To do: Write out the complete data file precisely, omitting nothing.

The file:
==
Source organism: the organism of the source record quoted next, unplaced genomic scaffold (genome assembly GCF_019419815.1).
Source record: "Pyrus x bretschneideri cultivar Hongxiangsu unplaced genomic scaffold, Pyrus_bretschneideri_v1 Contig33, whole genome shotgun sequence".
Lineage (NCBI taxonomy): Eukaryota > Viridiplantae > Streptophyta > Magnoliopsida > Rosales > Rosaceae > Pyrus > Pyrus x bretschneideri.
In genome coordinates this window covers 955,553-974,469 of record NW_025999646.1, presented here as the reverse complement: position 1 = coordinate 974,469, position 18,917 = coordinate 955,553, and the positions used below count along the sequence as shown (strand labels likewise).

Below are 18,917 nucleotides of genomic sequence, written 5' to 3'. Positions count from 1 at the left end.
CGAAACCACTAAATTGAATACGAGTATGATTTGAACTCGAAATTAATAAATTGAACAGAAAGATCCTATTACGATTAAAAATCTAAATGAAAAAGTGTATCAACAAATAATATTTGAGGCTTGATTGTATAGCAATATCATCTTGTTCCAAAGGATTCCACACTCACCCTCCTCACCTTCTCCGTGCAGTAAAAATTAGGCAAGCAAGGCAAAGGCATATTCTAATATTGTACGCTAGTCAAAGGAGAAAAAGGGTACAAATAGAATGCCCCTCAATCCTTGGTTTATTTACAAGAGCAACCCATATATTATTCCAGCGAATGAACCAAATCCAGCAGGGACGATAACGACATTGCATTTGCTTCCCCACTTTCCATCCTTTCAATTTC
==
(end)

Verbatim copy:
Source organism: the organism of the source record quoted next, unplaced genomic scaffold (genome assembly GCF_019419815.1).
Source record: "Pyrus x bretschneideri cultivar Hongxiangsu unplaced genomic scaffold, Pyrus_bretschneideri_v1 Contig33, whole genome shotgun sequence".
Lineage (NCBI taxonomy): Eukaryota > Viridiplantae > Streptophyta > Magnoliopsida > Rosales > Rosaceae > Pyrus > Pyrus x bretschneideri.
In genome coordinates this window covers 955,553-974,469 of record NW_025999646.1, presented here as the reverse complement: position 1 = coordinate 974,469, position 18,917 = coordinate 955,553, and the positions used below count along the sequence as shown (strand labels likewise).

Below are 18,917 nucleotides of genomic sequence, written 5' to 3'. Positions count from 1 at the left end.
CGAAACCACTAAATTGAATACGAGTATGATTTGAACTCGAAATTAATAAATTGAACAGAAAGATCCTATTACGATTAAAAATCTAAATGAAAAAGTGTATCAACAAATAATATTTGAGGCTTGATTGTATAGCAATATCATCTTGTTCCAAAGGATTCCACACTCACCCTCCTCACCTTCTCCGTGCAGTAAAAATTAGGCAAGCAAGGCAAAGGCATATTCTAATATTGTACGCTAGTCAAAGGAGAAAAAGGGTACAAATAGAATGCCCCTCAATCCTTGGTTTATTTACAAGAGCAACCCATATATTATTCCAGCGAATGAACCAAATCCAGCAGGGACGATAACGACATTGCATTTGCTTCCCCACTTTCCATCCTTTCAATTTC